As part of the scientific peer review, all applications:

  • May undergo a selection process in which only those applications deemed to have the highest scientific and technical merit (generally the top half of applications under review) will be discussed and assigned an overall impact score.
  • Will receive a written critique.

Appeals of initial peer review will not be accepted for applications submitted in response to this FOA.

Applications will be assigned to the appropriate NIH Institute or Center. Applications will compete for available funds with all other recommended applications submitted in response to this FOA. Following initial peer review, recommended applications will receive a second level of review by the National Arthritis and Musculoskeletal and Skin Diseases Advisory Council. The following will be considered in making funding decisions:

  • Scientific and technical merit of the proposed project as determined by scientific peer review.
  • Availability of funds.
  • Relevance of the proposed project to program priorities.
3. Anticipated Announcement and Award Dates

After the peer review of the application is completed, the PD/PI will be able to access his or her Summary Statement (written critique) via the eRA Commons. Refer to Part 1 for dates for peer review, advisory council review, and earliest start date.

Information regarding the disposition of applications is available in the NIH Grants Policy Statement.

Section VI. Award Administration Information
1. Award Notices

If the application is under consideration for funding, NIH will request "just-in-time" information from the applicant as described in the NIH Grants Policy Statement.

A formal notification in the form of a Notice of Award (NoA) will be provided to the applicant organization for successful applications. The NoA signed by the grants management officer is the authorizing document and will be sent via email to the grantee’s business official.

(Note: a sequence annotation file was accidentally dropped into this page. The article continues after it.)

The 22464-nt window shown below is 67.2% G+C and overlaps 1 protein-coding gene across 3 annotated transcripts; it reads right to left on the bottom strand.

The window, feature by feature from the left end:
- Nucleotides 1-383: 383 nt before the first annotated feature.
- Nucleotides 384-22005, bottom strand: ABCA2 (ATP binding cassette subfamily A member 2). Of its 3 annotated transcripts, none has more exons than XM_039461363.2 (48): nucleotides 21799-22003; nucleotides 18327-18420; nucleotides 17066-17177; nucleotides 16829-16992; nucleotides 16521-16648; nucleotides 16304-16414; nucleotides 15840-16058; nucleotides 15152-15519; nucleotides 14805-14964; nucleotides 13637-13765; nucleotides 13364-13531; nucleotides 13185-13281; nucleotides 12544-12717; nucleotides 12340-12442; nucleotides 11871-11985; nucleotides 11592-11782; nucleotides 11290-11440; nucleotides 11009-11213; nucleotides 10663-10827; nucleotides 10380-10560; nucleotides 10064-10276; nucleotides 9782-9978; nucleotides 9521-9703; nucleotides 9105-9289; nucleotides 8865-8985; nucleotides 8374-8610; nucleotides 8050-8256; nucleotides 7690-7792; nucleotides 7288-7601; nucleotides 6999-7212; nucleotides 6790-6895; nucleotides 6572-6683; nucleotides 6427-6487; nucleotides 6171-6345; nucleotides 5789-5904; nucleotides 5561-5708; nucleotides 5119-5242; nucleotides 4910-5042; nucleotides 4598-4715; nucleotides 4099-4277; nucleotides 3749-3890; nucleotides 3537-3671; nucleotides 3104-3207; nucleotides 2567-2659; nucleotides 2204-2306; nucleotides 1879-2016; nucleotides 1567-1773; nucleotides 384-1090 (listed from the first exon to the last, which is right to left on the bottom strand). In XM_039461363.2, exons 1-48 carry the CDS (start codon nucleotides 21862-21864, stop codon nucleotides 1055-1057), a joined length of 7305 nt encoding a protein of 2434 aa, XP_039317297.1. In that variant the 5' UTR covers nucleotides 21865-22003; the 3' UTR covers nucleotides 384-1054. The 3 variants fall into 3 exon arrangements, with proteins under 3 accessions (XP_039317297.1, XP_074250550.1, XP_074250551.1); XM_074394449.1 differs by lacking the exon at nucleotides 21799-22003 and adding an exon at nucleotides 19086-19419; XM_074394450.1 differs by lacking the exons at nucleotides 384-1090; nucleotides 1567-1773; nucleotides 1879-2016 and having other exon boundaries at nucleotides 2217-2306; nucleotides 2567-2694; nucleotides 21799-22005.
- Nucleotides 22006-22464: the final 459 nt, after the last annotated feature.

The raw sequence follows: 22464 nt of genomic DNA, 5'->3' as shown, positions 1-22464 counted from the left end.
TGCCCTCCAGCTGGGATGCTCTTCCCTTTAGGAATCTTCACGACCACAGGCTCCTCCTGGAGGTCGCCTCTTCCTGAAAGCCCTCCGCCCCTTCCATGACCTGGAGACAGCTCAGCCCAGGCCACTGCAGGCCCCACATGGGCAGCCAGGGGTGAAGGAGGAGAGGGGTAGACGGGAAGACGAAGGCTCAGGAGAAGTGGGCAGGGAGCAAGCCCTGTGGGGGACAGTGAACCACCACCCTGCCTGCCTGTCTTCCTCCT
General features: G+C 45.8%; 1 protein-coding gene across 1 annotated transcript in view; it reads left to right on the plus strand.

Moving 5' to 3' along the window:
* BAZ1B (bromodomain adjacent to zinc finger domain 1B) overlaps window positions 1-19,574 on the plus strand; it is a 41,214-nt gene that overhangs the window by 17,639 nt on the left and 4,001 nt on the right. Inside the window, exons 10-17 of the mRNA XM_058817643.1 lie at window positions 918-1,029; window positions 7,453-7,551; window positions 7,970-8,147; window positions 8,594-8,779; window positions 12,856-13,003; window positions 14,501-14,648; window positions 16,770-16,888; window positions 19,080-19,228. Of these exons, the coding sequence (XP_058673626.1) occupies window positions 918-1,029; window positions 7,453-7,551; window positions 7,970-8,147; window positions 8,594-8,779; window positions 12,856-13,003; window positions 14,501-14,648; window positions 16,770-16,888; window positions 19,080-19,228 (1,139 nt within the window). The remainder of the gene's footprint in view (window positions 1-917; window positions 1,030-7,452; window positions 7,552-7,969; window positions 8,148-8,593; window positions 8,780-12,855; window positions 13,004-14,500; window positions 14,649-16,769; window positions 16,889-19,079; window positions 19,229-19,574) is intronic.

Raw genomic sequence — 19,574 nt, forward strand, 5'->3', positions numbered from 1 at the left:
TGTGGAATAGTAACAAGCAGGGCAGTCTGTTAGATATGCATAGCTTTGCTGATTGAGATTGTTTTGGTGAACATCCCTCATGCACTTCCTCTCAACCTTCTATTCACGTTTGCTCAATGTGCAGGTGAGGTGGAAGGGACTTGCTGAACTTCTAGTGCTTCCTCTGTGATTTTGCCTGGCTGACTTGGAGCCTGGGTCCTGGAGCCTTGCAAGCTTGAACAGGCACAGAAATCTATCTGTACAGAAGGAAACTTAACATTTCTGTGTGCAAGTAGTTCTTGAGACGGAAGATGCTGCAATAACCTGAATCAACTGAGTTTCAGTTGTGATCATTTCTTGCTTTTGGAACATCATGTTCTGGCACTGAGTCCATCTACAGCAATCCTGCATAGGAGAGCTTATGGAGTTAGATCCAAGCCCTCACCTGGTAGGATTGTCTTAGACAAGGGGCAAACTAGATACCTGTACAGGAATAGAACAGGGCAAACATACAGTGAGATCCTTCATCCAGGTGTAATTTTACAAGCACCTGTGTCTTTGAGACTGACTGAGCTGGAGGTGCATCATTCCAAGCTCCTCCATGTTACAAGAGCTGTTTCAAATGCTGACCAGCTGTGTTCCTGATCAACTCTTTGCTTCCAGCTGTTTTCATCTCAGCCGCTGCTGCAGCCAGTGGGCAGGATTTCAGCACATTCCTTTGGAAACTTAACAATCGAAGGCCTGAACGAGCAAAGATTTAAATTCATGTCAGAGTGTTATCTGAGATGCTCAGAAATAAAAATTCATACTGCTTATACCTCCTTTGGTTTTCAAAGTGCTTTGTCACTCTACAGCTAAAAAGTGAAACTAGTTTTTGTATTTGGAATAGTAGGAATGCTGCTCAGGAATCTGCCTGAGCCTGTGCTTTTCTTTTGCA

Awardees must comply with any funding restrictions described in Section IV.5. Funding Restrictions. Selection of an application for award is not an authorization to begin performance. Any costs incurred before receipt of the NoA are at the recipient's risk. These costs may be reimbursed only to the extent considered allowable pre-award costs.

Any application awarded in response to this FOA will be subject to terms and conditions found on the Award Conditions and Information for NIH Grants website.  This includes any recent legislation and policy applicable to awards that is highlighted on this website.

2. Administrative and National Policy Requirements

All NIH grant and cooperative agreement awards include the NIH Grants Policy Statement as part of the NoA. For these terms of award, see the NIH Grants Policy Statement Part II: Terms and Conditions of NIH Grant Awards, Subpart A: General  and Part II: Terms and Conditions of NIH Grant Awards, Subpart B: Terms and Conditions for Specific Types of Grants, Grantees, and Activities. More information is provided at Award Conditions and Information for NIH Grants.

Recipients of federal financial assistance (FFA) from HHS must administer their programs in compliance with federal civil rights law. This means that recipients of HHS funds must ensure equal access to their programs without regard to a person’s race, color, national origin, disability, age and, in some circumstances, sex and religion. This includes ensuring your programs are accessible to persons with limited English proficiency.  HHS recognizes that research projects are often limited in scope for many reasons that are nondiscriminatory, such as the principal investigator’s scientific interest, funding limitations, recruitment requirements, and other considerations. Thus, criteria in research protocols that target or exclude certain populations are warranted where nondiscriminatory justifications establish that such criteria are appropriate with respect to the health or safety of the subjects, the scientific study design, or the purpose of the research.